Lunch at a Romantic Mountain Town Getaway

Romantic Musings

Pausing for a romantic luncheon in the historic business district of Eureka Springs, Arkansas last weekend, my wife and I could not stop gazing down at Spring Street  below us.  The more I looked, the more I thought of Edward Hopper’s birds-eye views of New York City that he painted so enchantingly.  I realized that I had never tried this, so it was time.  I have posted a link to the Basin Park Hotel, where we enjoyed lunch, and this fabulous balcony view.  The link shows the flat-iron building across the street that anchors this composition.

I am so pleased to get in-and-out of a small painting so quickly (this one is 8 x 10″ and will be available for $300 unframed).  I never thought it possible (for myself) to get so much minute detail crammed into such a small working space, and to be nearly finished this quickly.  I began on Sunday afternoon (the day after the luncheon), and have posted the picture as it appeared Tuesday.  I have yet to finish the handrails in the foreground, and still have some decisions to make on the overall composition (perhaps some broad darker tones in the background landscape, or the row of brick buildings–I don’t know yet).

My wife has suggested a diptych, again, something I have never tried in watercolor groupings.  I like the idea, so now I have the second one underway of the flat iron building, viewed from the end–an extreme low-angle view (worms-eye?).  The wet and sloppy sky is still drying, hence I pause to blog for a bit.  This second one is also 8 x 10″ and will be extremely, minutely detailed (I hope).

My poetic muse companions the past three days have been Ezra Pound, T. S. Eliot and William Carlos Williams.  I’m filled with a sense of wonder as I contemplate their theories of Imagism (Williams: “No ideas but in things”) and for the moment am attempting paintings of subjects that have no long-term personal history with me (The first time I visited Eureka Springs was last summer) but nevertheless arrest me with their grace and beauty.  In the cities I have always been fascinated with the co-existence of cosmetically beautiful objects and utilitarian ugly ones.  Ezra Pound noted in one of his literary essays that James Joyce juxtaposed the beautiful and the ugly in his stories.  Pound referred to these as the “bass and treble” of his arrangements.  Thus, in this painting (and the next) I am trying to present the  objects in which the tourist’s eye takes delight, as well as those which are either abhorred, or not even noticed at all.

One final thing I wish to point out–on that particular day in Eureka Springs, it was cold, windy, overcast, and there was absolutely no light or shadow to pick up on the objects.  I photographed it all anyway, and have chosen to paint it anyway.  Though the afternoon was a romantic one, it was nevertheless the last day of winter, and winter weather was in the air.  I tried to capture that gray, overcast, chilly atmosphere in the painting.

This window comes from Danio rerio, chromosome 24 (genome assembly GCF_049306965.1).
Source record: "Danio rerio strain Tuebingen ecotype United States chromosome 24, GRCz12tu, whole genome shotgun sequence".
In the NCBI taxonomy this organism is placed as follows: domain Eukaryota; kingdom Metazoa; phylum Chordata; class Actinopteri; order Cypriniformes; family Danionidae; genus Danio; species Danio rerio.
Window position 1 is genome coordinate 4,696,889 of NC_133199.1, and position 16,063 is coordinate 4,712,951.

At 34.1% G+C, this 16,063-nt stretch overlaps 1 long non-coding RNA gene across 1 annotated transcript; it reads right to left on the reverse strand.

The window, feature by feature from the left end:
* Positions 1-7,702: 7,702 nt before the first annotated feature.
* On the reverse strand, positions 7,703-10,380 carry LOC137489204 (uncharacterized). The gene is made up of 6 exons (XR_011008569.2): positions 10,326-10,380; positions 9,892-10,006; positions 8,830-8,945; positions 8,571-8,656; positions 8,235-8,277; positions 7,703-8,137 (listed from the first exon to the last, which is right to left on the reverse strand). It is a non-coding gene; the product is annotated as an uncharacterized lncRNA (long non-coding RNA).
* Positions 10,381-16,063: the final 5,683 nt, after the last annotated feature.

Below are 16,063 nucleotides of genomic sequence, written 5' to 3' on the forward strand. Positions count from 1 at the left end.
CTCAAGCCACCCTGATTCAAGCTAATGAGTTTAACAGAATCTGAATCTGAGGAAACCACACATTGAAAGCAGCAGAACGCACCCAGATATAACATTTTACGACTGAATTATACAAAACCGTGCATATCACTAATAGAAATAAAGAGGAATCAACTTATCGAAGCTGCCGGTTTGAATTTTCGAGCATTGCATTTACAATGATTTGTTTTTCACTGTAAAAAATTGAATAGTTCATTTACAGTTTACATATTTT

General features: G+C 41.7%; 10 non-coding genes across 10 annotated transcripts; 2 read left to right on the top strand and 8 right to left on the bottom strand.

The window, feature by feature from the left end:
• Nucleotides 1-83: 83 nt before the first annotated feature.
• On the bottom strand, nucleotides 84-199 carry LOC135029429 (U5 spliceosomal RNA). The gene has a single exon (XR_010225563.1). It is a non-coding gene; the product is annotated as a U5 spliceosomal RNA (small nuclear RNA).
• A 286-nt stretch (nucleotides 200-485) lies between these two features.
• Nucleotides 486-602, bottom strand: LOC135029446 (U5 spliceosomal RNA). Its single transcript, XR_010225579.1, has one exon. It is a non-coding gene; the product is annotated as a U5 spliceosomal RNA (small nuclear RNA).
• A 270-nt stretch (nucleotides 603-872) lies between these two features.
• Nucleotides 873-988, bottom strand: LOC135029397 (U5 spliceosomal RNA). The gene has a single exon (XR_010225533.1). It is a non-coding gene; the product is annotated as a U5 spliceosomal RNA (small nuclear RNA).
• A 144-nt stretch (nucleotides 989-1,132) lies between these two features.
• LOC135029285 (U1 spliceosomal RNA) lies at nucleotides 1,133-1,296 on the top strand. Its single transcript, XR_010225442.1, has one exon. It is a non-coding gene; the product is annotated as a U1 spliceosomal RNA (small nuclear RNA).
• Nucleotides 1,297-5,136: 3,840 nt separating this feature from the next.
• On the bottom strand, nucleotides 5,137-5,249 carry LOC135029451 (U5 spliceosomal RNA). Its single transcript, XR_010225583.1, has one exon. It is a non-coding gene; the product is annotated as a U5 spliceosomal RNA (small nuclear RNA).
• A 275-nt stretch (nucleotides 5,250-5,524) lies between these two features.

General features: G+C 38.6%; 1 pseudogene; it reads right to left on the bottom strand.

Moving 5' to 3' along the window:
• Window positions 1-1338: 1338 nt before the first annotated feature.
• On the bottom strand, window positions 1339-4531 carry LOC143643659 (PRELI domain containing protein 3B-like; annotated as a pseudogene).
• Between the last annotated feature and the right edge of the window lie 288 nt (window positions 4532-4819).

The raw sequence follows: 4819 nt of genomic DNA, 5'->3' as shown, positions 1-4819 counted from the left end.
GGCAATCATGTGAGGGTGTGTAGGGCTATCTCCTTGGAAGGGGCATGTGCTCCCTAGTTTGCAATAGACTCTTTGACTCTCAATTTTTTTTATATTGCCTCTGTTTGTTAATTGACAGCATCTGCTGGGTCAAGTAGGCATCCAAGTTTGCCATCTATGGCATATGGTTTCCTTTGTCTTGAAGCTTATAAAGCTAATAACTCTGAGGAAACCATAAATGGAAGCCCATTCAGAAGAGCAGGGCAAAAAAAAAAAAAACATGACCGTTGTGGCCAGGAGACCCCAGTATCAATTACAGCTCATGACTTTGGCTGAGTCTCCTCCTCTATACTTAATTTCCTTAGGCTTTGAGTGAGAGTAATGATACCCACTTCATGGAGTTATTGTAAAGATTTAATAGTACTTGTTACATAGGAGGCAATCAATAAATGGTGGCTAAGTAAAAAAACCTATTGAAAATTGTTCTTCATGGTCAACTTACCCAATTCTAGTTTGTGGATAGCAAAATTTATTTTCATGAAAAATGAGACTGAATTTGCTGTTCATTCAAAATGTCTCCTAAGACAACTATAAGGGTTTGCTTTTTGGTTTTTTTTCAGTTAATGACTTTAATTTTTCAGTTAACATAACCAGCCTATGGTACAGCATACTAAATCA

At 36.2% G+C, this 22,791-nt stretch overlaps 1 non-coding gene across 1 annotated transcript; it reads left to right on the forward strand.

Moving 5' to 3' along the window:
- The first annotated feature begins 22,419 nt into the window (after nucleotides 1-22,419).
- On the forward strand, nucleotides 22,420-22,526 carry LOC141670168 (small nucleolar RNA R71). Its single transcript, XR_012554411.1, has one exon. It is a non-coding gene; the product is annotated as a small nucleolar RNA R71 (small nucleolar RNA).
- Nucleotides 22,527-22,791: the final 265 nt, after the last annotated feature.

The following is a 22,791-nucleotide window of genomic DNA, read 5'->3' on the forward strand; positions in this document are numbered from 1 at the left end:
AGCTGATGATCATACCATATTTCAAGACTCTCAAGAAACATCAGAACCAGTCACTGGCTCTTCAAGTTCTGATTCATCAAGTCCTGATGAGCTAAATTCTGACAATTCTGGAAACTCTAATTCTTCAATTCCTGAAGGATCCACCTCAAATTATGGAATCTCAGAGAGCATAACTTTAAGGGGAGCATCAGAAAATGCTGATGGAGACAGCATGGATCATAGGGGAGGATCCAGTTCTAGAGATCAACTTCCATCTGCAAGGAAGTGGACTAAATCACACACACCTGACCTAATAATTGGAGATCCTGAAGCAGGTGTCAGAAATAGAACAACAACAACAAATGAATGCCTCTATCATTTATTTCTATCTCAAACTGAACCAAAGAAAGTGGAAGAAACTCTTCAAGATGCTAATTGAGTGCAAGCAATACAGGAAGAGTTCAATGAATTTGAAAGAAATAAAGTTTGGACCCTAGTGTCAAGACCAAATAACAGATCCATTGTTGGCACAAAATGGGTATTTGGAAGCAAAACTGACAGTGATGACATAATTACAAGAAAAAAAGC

Thanks for reading.


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4 Responses to “Lunch at a Romantic Mountain Town Getaway”

  1. lesliepaints Says:

    I think you captured the late winter cold day, perfectly, David! Good job on getting detail in a small area!


    • davidtripp Says:

      Thank you, Leslie. I wondered if I could pull off the trick of detailing a tiny composition without turning it into a cartoon–and still I think it looks rather cartoony, but oh well! I was hoping that the composition would reflect a cold climate, so thanks so well for responding to that. I haven’t been able to return to the studio until today (Sunday) and already I’m tired! The last 3 days have delivered a beating to me. I’m resting now, hoping to recoup some energy for working this evening. I really have the desire.


  2. lindahalcombfineart Says:

    I am amazed at the detail you achieved in this relatively small painting. Really well done. I like the moody sky contrasted with the strong brick walls. Very nice. I am reading William Faulkner right now. When my brain rebels I set it aside and go to O magazine!


    • davidtripp Says:

      Thank you, Linda. I wondered for awhile how to set up contrast, since the overcast day showed so little of it. I’m still musing over whether to leave it or work on it some more. Faulkner is one of the greats that I still haven’t given a fair amount of attention to. I’ve read several of his short stories (love “The Bear”), but haven’t read a single one of his novels. I don’t even know where to start with such a giant.


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